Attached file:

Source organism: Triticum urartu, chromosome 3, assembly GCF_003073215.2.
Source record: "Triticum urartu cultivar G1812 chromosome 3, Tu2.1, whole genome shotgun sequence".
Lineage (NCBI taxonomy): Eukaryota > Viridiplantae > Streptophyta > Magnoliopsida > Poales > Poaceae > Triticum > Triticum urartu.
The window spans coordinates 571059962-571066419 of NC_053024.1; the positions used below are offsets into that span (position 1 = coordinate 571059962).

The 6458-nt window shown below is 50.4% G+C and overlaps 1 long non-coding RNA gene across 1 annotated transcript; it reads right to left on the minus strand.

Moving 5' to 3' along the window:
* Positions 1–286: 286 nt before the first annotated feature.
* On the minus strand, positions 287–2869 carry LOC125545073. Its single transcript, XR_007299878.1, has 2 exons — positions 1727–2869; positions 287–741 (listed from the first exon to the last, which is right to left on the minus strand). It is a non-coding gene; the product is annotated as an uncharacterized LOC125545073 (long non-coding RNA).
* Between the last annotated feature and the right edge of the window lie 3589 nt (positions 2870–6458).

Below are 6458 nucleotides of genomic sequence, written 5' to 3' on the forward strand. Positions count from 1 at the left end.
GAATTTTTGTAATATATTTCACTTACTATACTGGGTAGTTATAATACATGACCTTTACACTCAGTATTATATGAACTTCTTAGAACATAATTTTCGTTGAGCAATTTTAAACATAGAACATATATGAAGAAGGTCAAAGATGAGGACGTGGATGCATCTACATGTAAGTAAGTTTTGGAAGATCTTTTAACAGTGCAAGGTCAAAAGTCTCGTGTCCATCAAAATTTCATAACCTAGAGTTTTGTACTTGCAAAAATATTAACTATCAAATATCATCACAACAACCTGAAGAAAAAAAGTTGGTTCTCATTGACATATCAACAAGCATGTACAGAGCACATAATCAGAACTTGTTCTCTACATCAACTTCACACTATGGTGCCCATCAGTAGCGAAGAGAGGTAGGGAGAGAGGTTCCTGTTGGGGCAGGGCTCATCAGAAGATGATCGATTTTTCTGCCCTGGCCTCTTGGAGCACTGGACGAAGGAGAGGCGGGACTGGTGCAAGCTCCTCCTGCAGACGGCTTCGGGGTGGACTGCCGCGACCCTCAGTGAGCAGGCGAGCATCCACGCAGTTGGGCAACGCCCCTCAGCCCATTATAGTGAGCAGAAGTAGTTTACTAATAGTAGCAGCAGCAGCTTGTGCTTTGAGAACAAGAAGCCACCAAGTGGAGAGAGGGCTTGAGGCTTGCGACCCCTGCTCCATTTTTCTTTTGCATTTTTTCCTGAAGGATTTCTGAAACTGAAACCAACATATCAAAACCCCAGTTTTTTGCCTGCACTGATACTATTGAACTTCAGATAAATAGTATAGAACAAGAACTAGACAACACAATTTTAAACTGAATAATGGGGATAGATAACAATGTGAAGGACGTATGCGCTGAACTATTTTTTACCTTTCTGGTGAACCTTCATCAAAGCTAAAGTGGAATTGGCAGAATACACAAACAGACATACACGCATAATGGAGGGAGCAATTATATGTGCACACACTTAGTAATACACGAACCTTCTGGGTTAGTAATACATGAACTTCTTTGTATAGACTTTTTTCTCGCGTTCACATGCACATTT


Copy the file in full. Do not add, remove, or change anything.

Source organism: Triticum urartu, chromosome 3, assembly GCF_003073215.2.
Source record: "Triticum urartu cultivar G1812 chromosome 3, Tu2.1, whole genome shotgun sequence".
Lineage (NCBI taxonomy): Eukaryota > Viridiplantae > Streptophyta > Magnoliopsida > Poales > Poaceae > Triticum > Triticum urartu.
The window spans coordinates 571059962-571066419 of NC_053024.1; the positions used below are offsets into that span (position 1 = coordinate 571059962).

The 6458-nt window shown below is 50.4% G+C and overlaps 1 long non-coding RNA gene across 1 annotated transcript; it reads right to left on the minus strand.

Moving 5' to 3' along the window:
* Positions 1–286: 286 nt before the first annotated feature.
* On the minus strand, positions 287–2869 carry LOC125545073. Its single transcript, XR_007299878.1, has 2 exons — positions 1727–2869; positions 287–741 (listed from the first exon to the last, which is right to left on the minus strand). It is a non-coding gene; the product is annotated as an uncharacterized LOC125545073 (long non-coding RNA).
* Between the last annotated feature and the right edge of the window lie 3589 nt (positions 2870–6458).

Below are 6458 nucleotides of genomic sequence, written 5' to 3' on the forward strand. Positions count from 1 at the left end.
GAATTTTTGTAATATATTTCACTTACTATACTGGGTAGTTATAATACATGACCTTTACACTCAGTATTATATGAACTTCTTAGAACATAATTTTCGTTGAGCAATTTTAAACATAGAACATATATGAAGAAGGTCAAAGATGAGGACGTGGATGCATCTACATGTAAGTAAGTTTTGGAAGATCTTTTAACAGTGCAAGGTCAAAAGTCTCGTGTCCATCAAAATTTCATAACCTAGAGTTTTGTACTTGCAAAAATATTAACTATCAAATATCATCACAACAACCTGAAGAAAAAAAGTTGGTTCTCATTGACATATCAACAAGCATGTACAGAGCACATAATCAGAACTTGTTCTCTACATCAACTTCACACTATGGTGCCCATCAGTAGCGAAGAGAGGTAGGGAGAGAGGTTCCTGTTGGGGCAGGGCTCATCAGAAGATGATCGATTTTTCTGCCCTGGCCTCTTGGAGCACTGGACGAAGGAGAGGCGGGACTGGTGCAAGCTCCTCCTGCAGACGGCTTCGGGGTGGACTGCCGCGACCCTCAGTGAGCAGGCGAGCATCCACGCAGTTGGGCAACGCCCCTCAGCCCATTATAGTGAGCAGAAGTAGTTTACTAATAGTAGCAGCAGCAGCTTGTGCTTTGAGAACAAGAAGCCACCAAGTGGAGAGAGGGCTTGAGGCTTGCGACCCCTGCTCCATTTTTCTTTTGCATTTTTTCCTGAAGGATTTCTGAAACTGAAACCAACATATCAAAACCCCAGTTTTTTGCCTGCACTGATACTATTGAACTTCAGATAAATAGTATAGAACAAGAACTAGACAACACAATTTTAAACTGAATAATGGGGATAGATAACAATGTGAAGGACGTATGCGCTGAACTATTTTTTACCTTTCTGGTGAACCTTCATCAAAGCTAAAGTGGAATTGGCAGAATACACAAACAGACATACACGCATAATGGAGGGAGCAATTATATGTGCACACACTTAGTAATACACGAACCTTCTGGGTTAGTAATACATGAACTTCTTTGTATAGACTTTTTTCTCGCGTTCACATGCACATTT